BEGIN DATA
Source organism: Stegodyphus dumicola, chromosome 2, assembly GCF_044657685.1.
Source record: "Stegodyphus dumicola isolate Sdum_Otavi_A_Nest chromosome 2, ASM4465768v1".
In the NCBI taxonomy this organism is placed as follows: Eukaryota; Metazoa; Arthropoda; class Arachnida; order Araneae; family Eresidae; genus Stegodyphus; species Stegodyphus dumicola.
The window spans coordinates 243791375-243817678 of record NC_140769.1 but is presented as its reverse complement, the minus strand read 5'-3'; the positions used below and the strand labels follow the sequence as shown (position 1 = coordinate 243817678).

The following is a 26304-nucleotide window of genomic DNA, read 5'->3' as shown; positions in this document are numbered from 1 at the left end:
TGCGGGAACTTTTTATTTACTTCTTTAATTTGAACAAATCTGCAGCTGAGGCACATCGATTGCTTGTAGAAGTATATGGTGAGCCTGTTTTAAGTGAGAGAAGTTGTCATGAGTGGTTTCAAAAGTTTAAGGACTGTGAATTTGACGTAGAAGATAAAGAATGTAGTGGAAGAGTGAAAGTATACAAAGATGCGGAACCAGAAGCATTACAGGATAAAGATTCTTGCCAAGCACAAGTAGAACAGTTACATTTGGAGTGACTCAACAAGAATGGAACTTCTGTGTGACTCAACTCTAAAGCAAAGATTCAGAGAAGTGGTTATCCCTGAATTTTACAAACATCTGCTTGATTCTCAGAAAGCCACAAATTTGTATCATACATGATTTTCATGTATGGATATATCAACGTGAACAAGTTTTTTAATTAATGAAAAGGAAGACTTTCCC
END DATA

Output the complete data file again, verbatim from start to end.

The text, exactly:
Source organism: Stegodyphus dumicola, chromosome 2, assembly GCF_044657685.1.
Source record: "Stegodyphus dumicola isolate Sdum_Otavi_A_Nest chromosome 2, ASM4465768v1".
In the NCBI taxonomy this organism is placed as follows: Eukaryota; Metazoa; Arthropoda; class Arachnida; order Araneae; family Eresidae; genus Stegodyphus; species Stegodyphus dumicola.
The window spans coordinates 243791375-243817678 of record NC_140769.1 but is presented as its reverse complement, the minus strand read 5'-3'; the positions used below and the strand labels follow the sequence as shown (position 1 = coordinate 243817678).

The following is a 26304-nucleotide window of genomic DNA, read 5'->3' as shown; positions in this document are numbered from 1 at the left end:
TGCGGGAACTTTTTATTTACTTCTTTAATTTGAACAAATCTGCAGCTGAGGCACATCGATTGCTTGTAGAAGTATATGGTGAGCCTGTTTTAAGTGAGAGAAGTTGTCATGAGTGGTTTCAAAAGTTTAAGGACTGTGAATTTGACGTAGAAGATAAAGAATGTAGTGGAAGAGTGAAAGTATACAAAGATGCGGAACCAGAAGCATTACAGGATAAAGATTCTTGCCAAGCACAAGTAGAACAGTTACATTTGGAGTGACTCAACAAGAATGGAACTTCTGTGTGACTCAACTCTAAAGCAAAGATTCAGAGAAGTGGTTATCCCTGAATTTTACAAACATCTGCTTGATTCTCAGAAAGCCACAAATTTGTATCATACATGATTTTCATGTATGGATATATCAACGTGAACAAGTTTTTTAATTAATGAAAAGGAAGACTTTCCC